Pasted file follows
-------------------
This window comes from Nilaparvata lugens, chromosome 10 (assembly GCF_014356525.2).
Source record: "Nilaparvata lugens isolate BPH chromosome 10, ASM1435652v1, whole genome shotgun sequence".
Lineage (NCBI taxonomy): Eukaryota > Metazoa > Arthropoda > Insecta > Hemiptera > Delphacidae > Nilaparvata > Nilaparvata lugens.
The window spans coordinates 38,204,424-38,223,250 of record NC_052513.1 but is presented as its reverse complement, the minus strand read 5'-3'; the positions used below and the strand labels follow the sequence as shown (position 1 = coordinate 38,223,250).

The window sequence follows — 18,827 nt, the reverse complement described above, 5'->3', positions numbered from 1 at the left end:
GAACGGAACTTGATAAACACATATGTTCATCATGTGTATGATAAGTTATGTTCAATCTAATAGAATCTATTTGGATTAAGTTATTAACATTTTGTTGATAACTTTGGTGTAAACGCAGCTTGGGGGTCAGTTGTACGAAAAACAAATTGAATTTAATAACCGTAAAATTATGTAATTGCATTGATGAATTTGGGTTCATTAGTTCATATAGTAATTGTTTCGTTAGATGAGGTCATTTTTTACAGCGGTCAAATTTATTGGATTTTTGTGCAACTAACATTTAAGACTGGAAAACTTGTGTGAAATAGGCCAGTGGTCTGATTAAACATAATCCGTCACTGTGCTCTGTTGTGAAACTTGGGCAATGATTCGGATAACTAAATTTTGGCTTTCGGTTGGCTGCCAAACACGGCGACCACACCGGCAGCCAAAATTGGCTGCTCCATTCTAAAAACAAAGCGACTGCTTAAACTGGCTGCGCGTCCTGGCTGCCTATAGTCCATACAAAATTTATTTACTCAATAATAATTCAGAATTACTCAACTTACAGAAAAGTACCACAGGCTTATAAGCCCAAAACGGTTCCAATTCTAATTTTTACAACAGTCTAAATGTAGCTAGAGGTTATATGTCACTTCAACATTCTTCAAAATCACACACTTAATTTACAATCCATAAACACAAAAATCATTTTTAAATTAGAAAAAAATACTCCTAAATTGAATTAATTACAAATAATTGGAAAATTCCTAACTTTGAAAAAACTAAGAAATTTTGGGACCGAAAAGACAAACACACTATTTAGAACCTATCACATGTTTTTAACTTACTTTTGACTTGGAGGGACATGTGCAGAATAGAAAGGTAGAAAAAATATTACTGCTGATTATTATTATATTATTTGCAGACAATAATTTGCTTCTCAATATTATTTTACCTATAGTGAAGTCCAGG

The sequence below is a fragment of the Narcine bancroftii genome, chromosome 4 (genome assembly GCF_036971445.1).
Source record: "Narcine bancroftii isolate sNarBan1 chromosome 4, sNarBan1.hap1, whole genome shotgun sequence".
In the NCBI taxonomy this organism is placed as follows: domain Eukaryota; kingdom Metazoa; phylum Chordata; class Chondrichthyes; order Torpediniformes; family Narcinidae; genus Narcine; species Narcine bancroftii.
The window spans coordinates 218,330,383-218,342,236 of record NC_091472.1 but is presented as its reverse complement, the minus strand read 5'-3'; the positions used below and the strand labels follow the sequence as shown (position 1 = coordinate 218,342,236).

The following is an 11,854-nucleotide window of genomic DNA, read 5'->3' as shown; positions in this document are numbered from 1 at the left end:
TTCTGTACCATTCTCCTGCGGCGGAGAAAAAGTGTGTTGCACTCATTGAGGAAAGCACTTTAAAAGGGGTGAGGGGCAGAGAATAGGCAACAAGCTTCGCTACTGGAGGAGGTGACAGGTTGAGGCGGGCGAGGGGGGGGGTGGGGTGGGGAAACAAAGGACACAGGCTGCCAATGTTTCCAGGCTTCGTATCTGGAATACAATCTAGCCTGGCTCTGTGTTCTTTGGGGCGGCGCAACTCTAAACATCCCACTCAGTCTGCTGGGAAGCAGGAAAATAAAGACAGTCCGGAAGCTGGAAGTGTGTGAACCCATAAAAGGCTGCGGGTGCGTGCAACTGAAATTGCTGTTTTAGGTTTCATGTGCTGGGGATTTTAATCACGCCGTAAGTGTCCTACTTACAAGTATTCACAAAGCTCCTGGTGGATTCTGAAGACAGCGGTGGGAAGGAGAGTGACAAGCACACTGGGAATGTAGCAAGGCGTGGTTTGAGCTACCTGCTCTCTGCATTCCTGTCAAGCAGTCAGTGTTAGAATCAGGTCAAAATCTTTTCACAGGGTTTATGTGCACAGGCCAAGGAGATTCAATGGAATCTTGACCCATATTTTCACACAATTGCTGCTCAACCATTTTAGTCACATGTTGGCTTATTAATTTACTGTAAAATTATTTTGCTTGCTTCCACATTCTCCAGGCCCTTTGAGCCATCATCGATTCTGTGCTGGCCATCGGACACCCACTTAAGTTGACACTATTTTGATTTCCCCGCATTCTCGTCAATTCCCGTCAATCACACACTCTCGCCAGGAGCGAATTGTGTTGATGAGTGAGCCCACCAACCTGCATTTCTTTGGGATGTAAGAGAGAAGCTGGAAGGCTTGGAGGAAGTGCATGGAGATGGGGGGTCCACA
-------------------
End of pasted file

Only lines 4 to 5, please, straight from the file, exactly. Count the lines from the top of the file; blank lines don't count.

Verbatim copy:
The window spans coordinates 38,204,424-38,223,250 of record NC_052513.1 but is presented as its reverse complement, the minus strand read 5'-3'; the positions used below and the strand labels follow the sequence as shown (position 1 = coordinate 38,223,250).

The window sequence follows — 18,827 nt, the reverse complement described above, 5'->3', positions numbered from 1 at the left end: